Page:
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///2017 Abstract Details
2017 Abstract Details2019-08-02T15:54:53-05:00

Anesthetic and Obstetric Considerations in a 32yo with Epidemic Kaposi's Sarcoma

Abstract Number: SUN-66
Abstract Type: Case Report/Case Series

Erica M. Johnson MD1 ; Thanayi Barone-Smith MD2

Kaposi’s sarcoma (KS) is an opportunistic proliferative tumor that develops with increased frequency after human immunodeficiency virus (HIV) infection. KS is rare in women and even rarer in pregnancy secondary to human chorionic gonadotropin-like hormone causing apoptosis in KS cells (1). When present in women, the disease process is more aggressive with lesions present in the pulmonary and gastrointestinal systems as well as mucous membranes and along the vascular endothelium. With the rare occurrence of KS in pregnant women, it is questionable to which type of anesthesia provides the optimal safety and efficacy. We present a 32yo G3P2002 at 37 wks with AIDS and “undiagnosed KS” that presented for urgent cesarean section (CS) secondary to premature rupture of membranes with a high viral load. The patient was diagnosed with HIV in 2010, but was non-compliant with highly active antiretroviral therapy (HAART) with resulting labs: CD4 count 13mcl and viral load 4012 copies/mL. Comorbidities also included HIV dementia and bipolar disorder that made healthcare goals a challenge. Upon arrival to the operating room, multiple disseminated cutaneous lesions were discovered on the patient’s trunk, arms, legs, and back of unknown origin. The patient had no previous diagnosis of KS, but given the poorly controlled AIDS history, the lesions were clinically diagnosed as Kaposi’s nodules. Spinal anesthesia was performed where there were no visible lesions. The subcutaneous or non-visible lesions were our main concern when performing a spinal that could potentially cause neuraxial hematoma formation and/or extension of HIV/KS into the central nervous system. Previous literature supports neuraxial anesthesia in HIV parturients with no increased infection rates or neurological sequalea, but these studies include a majority of patients with HIV and CD4 counts >200, unlike our patient scenario (2). Fortunately, a T4 level with spinal anesthesia was obtained and an uneventful CS occurred with delivery of a male infant with Apgars 7 and 9. We will discuss risks that accompany both general and neuraxial anesthesia in KS patients, obstetric concerns that result in maternal and fetal morbidity, and highlight the affects of HAART therapy in HIV parturients and neonates in the peripartum period. Ultimately, the infectious disease team clinically diagnosed the patient with epidemic KS given the patients AIDS status and characteristic KS lesions. No adverse neurologic outcomes were observed and the patient and baby were discharged after a 5-day hospital stay.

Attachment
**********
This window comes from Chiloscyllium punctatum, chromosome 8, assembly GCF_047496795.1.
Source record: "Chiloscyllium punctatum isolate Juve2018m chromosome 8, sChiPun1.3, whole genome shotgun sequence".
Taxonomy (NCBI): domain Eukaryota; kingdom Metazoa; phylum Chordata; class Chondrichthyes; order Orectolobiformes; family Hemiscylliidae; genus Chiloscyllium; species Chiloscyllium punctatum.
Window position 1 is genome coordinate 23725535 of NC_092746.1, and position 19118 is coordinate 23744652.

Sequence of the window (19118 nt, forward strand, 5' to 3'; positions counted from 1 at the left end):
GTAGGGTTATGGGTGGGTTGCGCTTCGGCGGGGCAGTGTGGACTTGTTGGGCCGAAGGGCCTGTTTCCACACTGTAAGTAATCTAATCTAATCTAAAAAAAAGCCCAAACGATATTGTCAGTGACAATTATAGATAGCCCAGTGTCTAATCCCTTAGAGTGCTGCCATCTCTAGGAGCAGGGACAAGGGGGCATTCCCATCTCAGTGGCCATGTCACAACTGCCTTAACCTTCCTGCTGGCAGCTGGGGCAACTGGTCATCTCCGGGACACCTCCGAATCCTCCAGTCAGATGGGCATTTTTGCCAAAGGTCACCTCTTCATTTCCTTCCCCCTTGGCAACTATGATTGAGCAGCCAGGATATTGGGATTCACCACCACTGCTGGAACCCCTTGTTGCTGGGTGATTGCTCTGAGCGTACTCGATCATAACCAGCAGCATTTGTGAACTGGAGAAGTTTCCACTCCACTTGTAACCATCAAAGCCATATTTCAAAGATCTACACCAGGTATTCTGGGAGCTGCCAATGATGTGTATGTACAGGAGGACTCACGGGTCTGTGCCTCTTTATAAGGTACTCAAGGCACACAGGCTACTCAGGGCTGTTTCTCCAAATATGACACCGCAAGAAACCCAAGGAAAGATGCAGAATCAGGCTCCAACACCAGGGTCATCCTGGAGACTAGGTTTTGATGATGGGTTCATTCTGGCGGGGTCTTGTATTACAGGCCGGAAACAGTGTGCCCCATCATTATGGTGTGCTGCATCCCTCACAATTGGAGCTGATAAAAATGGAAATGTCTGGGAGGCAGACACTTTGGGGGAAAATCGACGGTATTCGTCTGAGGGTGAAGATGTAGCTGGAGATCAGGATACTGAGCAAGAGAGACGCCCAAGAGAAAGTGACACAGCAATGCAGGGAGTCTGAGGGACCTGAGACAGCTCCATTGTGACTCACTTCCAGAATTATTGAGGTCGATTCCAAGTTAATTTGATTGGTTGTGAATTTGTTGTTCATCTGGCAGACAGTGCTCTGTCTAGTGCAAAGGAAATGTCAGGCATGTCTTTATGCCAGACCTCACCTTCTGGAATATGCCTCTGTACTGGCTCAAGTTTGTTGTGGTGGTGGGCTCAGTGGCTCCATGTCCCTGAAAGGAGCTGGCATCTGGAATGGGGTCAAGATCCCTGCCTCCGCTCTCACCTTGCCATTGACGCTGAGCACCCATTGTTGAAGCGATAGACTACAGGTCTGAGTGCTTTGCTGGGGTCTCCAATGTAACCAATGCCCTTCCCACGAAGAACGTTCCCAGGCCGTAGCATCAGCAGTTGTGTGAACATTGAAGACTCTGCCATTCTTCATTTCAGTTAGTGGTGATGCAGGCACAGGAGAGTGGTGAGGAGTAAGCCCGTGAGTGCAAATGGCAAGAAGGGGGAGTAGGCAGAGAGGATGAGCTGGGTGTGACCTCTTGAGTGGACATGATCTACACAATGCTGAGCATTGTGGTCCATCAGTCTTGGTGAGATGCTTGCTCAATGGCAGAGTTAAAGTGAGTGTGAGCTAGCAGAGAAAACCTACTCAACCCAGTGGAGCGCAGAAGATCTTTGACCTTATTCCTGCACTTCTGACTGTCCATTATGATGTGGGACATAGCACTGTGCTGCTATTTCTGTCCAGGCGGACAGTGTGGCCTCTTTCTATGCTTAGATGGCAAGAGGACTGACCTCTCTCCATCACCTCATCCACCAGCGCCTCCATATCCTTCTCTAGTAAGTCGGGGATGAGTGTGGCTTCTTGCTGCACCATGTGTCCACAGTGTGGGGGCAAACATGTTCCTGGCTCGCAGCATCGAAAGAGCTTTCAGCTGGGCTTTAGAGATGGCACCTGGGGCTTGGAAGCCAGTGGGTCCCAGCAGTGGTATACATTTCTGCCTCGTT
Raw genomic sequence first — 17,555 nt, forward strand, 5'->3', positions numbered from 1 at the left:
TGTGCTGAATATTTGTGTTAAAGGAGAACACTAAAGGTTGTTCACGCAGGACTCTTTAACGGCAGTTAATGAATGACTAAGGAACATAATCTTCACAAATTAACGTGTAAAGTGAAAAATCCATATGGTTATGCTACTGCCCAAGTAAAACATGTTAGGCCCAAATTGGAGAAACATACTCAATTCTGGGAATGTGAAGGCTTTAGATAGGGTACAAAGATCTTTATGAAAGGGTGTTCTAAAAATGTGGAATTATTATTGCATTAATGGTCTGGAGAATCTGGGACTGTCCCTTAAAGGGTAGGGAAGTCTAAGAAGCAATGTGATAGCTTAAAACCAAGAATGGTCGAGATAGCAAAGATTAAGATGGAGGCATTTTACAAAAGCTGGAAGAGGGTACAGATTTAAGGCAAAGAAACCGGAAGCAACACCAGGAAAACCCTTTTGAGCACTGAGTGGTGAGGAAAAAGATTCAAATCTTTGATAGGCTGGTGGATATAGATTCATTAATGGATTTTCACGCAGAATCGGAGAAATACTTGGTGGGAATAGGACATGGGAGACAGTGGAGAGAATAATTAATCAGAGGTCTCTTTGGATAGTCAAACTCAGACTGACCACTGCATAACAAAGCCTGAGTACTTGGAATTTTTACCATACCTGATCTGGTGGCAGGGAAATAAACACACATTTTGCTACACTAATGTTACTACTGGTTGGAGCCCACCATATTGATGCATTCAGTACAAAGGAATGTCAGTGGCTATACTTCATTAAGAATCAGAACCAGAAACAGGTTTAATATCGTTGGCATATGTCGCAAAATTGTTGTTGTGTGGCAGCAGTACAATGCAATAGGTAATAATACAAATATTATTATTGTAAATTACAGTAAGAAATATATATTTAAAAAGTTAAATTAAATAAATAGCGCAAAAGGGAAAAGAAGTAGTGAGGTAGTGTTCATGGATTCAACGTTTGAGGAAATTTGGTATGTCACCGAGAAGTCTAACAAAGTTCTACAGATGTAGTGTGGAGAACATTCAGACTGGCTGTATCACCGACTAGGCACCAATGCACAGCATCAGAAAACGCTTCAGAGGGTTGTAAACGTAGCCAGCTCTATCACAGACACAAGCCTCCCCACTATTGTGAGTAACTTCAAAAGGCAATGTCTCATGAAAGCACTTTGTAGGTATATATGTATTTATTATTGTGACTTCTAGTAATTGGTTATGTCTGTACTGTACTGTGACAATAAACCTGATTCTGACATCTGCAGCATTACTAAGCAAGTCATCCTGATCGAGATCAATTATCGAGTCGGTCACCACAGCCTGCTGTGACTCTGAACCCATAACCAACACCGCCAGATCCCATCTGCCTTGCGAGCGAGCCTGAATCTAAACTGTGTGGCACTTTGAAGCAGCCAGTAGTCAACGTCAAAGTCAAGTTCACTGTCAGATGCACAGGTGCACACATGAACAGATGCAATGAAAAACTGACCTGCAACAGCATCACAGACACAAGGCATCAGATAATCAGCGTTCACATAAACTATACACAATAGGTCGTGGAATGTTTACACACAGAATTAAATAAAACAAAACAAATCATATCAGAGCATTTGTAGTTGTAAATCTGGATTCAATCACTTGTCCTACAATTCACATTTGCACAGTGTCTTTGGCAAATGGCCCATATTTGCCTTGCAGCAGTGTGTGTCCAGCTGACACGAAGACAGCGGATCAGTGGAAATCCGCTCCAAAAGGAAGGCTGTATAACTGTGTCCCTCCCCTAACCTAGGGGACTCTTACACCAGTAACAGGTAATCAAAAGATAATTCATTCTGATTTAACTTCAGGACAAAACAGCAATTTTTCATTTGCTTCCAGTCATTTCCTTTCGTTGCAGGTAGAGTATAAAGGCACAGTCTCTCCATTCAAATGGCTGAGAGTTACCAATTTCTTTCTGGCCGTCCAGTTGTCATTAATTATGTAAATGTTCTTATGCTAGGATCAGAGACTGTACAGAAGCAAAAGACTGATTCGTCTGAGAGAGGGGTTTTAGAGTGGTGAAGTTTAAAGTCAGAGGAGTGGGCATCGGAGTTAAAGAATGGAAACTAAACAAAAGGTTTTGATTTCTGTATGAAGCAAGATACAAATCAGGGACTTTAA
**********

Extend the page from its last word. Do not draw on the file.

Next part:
References:

1. Goedert JJ, Charurat M, Blattner WA. “Risk factors for Kaposi’s sarcoma-associated

herpes virus infection amongst HIV-1 infected pregnant women in the USA.” AIDS. 2003;17(3):425–433

2. Gershon R, Williams D. "Anesthesia and the HIV infected parturient: a retrospective

study." International journal of obstetric anesthesia 6.2 (1997): 76-81.

SOAP 2017